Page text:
There is one and only one weakness in the cliffrock. A large cairn directs but the way is obvious. I am pretty sure this is the only non-technical route up the mountain.

Crest the summit at 1.4 miles. As befits the name it is a small zenith, the collection of sitting stones surrounded by dramatic drops and standing rocks. The view north is marred by a luxury villa in a most unfortunate place on the boundary of Tucson Mountain Park. Trails End Estates penetrates to the base of the mountain on the east. But there is a good view of the Tucson Mountains, especially of Wasson Peak, the tallest of them all. The peak register was placed by the Southern Arizona Hiking Club in 2005. (THW, photo)

Curious about how we'd climb Bushmaster, we took a good look at it from here and decided to explore the unobstructed gully on the north side of the west ridge, shown, a superb choice as it turned out. Point 4,063', our next objective, is image-right.

Point 4,063'
Retrace your steps on the Tower spur and once in new territory climb the northwest ridge of Point 4,063'. It is an untroubled experience and you will see fragments of use trail. Skirt the summit block on the northeast.

Do a low Class 3 clean block scramble to the top at 1.9 miles. It is a playful little feature. This prominence is the easiest of the three and would be attainable by most hikers as an out-and-back. Look right down on Gates Pass.

This image was shot from the summit boulder looking back on the route choices to Tower Peak.

Bushmaster Peak, UN 4,110'
Point 4,063' is located at a split in the ridge. The route now pivots onto the spine running east. Stay on top of the ridgeline as it goes right over a knob. The ridge is thin in places but it doesn't feel exposed.

In early April, Schott's Yucca was in full blossom looking primitive as usual. (THW, photo)

Arrive at the saddle at 2.3 miles, elevation 3,810 feet. (Bushmaster just makes the 300 feet of lift necessary to be a ranked legal summit). At the base of the stone wall the approach is over. You have two choices for the climb. The more challenging route pitches up on the south side of the west ridge into the headwall chutes. We decided to stick with the plan we formulated on Tower and it turned out to be the definition of pleasant. From the saddle locate a use trail that gets you around to the north side of the west ridge. There may or may not be cairns--just use your best judgement and stick close to the base of the north-facing wall until you come to the all-important break in the cliffs.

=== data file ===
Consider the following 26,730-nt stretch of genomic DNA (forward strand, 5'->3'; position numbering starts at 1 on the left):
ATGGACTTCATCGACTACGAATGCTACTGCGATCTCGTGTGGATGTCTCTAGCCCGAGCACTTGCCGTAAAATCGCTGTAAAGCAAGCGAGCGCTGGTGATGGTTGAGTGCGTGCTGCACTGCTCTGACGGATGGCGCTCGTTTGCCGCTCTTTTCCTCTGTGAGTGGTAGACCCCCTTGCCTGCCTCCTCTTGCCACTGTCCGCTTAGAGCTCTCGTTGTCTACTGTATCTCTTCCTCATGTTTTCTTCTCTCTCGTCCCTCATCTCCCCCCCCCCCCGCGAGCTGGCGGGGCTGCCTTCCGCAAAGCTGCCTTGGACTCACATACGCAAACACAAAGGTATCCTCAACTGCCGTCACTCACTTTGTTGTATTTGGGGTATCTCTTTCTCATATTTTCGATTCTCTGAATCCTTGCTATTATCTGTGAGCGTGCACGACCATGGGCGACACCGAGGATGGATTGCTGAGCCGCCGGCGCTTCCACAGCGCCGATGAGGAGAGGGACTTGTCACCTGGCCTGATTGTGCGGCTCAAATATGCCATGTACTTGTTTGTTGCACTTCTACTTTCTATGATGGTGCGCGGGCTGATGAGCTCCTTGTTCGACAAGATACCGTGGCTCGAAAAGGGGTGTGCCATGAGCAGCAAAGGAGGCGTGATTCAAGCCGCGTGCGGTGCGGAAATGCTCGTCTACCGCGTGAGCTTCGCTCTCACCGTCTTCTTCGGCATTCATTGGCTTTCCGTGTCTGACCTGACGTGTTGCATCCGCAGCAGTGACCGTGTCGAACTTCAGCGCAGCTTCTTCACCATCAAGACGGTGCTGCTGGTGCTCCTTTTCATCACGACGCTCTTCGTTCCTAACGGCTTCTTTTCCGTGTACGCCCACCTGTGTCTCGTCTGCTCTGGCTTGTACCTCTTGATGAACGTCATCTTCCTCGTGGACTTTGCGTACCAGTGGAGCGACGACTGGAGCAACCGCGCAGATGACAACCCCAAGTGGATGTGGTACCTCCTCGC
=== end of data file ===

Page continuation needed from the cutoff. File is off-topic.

In this image I am entering the break. (THW, photo)

Big rocks are well seated in the weakness and create natural stairsteps. It's steep but not too steep. This is one of the better gully climbs out there.

Break out of the gully at 4,020 feet. Bushmaster is dead ahead. There are two knolls on either side. We climbed the one on the west for a complete summit ridge experience. (THW, photo)

Walk east along the top of the escarpment, an exhilarating cruise. I've included this shot down one of the headwall chutes for those who want to pitch up the gnarly way.

There are plenty of good sitting rocks on the roomy rounded summit at 2.8 miles. The Bushmasters may take pride in this beautiful mountain overlooking their plaque at the Scenic View, Gates Pass Road, and Bren Benchmark and Golden Gate Mountain. (THW, photo)

Descent Route to Scenic View Parking
The traverse to the east end of the narrow summit ridge is sublime on big solid blocks. Mount the east knob. We wanted to downclimb the outcrop but we couldn't see the base of the climb and thought better of it.

That was a good decision. We got a much better look at the east end from below and it was out of our league.

From the east knob back up about 50 feet into a notch and then follow a cairned route leading onto the northeast slope. (THW, photo)

Pick your way down while aiming for an obvious saddle.

 As slope descents go, this is a good one with natural big rock steps.

Reach the northeast saddle at 3,710 feet. There's only one way out from here and it is kind of a pain. Plow down the draw bearing southeast. It's loose and full of brush, time consuming and laborious.

We happened upon a dried up a little catchment dam at 3,200 feet and left the draw heading southwest losing elevation as we crossed the bajada. We were attracted to a stand-alone granite boulder and went over to check it out. Sure enough, there were six herky chain anchors on top. You can freestyle from here to the parking lot. We wanted to look at a CCC building so after crossing a dry wash we got on an abandoned road (right turn), intersected a trail, (left turn), went up and over a hill for fun, climbed a rock stack (even more fun), and there was the stone structure, an abandoned bathroom with a charming row of windows. 

A couple of weeks before doing this circuit we hiked from Golden Gate Mountain to Cat Mountain. We were so taken by the Tucson Mountains that we kept coming back to explore everything that tempted us. We covered a fair amount of territory (with more peaks still on the wish list). Here's a look at Point 4,063' and Bushmaster from the north side of Bren Benchmark. (I managed to place the saguaro right in front of the highpoint!) We took one look at those peaks and just had to satisfy that longing right away. And so it goes...on and on.

Tuesday, April 9, 2019

Lemmon Pools and Marshall Peak, Northwest Summit, 8,300'